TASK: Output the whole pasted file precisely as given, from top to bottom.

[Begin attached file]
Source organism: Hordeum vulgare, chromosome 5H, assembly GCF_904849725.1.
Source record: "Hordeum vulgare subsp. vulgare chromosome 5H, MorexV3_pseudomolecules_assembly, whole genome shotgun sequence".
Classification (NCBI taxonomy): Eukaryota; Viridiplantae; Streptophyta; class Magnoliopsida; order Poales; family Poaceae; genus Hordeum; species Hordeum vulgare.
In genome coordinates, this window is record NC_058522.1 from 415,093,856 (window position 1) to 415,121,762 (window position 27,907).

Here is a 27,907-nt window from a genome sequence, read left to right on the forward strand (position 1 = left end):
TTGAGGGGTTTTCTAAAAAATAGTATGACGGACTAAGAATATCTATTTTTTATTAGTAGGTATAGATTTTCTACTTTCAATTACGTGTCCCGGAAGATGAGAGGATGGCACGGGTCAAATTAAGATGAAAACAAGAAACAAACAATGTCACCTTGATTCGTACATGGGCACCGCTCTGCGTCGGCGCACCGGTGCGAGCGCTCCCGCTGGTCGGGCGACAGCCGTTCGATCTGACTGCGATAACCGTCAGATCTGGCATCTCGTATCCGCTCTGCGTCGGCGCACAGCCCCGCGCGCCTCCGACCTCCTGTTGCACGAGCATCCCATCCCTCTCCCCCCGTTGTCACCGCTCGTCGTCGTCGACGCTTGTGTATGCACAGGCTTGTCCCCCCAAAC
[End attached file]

Source organism: Hordeum vulgare, chromosome 5H, assembly GCF_904849725.1.
Source record: "Hordeum vulgare subsp. vulgare chromosome 5H, MorexV3_pseudomolecules_assembly, whole genome shotgun sequence".
Classification (NCBI taxonomy): Eukaryota; Viridiplantae; Streptophyta; class Magnoliopsida; order Poales; family Poaceae; genus Hordeum; species Hordeum vulgare.
In genome coordinates, this window is record NC_058522.1 from 415,093,856 (window position 1) to 415,121,762 (window position 27,907).

Here is a 27,907-nt window from a genome sequence, read left to right on the forward strand (position 1 = left end):
TTGAGGGGTTTTCTAAAAAATAGTATGACGGACTAAGAATATCTATTTTTTATTAGTAGGTATAGATTTTCTACTTTCAATTACGTGTCCCGGAAGATGAGAGGATGGCACGGGTCAAATTAAGATGAAAACAAGAAACAAACAATGTCACCTTGATTCGTACATGGGCACCGCTCTGCGTCGGCGCACCGGTGCGAGCGCTCCCGCTGGTCGGGCGACAGCCGTTCGATCTGACTGCGATAACCGTCAGATCTGGCATCTCGTATCCGCTCTGCGTCGGCGCACAGCCCCGCGCGCCTCCGACCTCCTGTTGCACGAGCATCCCATCCCTCTCCCCCCGTTGTCACCGCTCGTCGTCGTCGACGCTTGTGTATGCACAGGCTTGTCCCCCCAAAC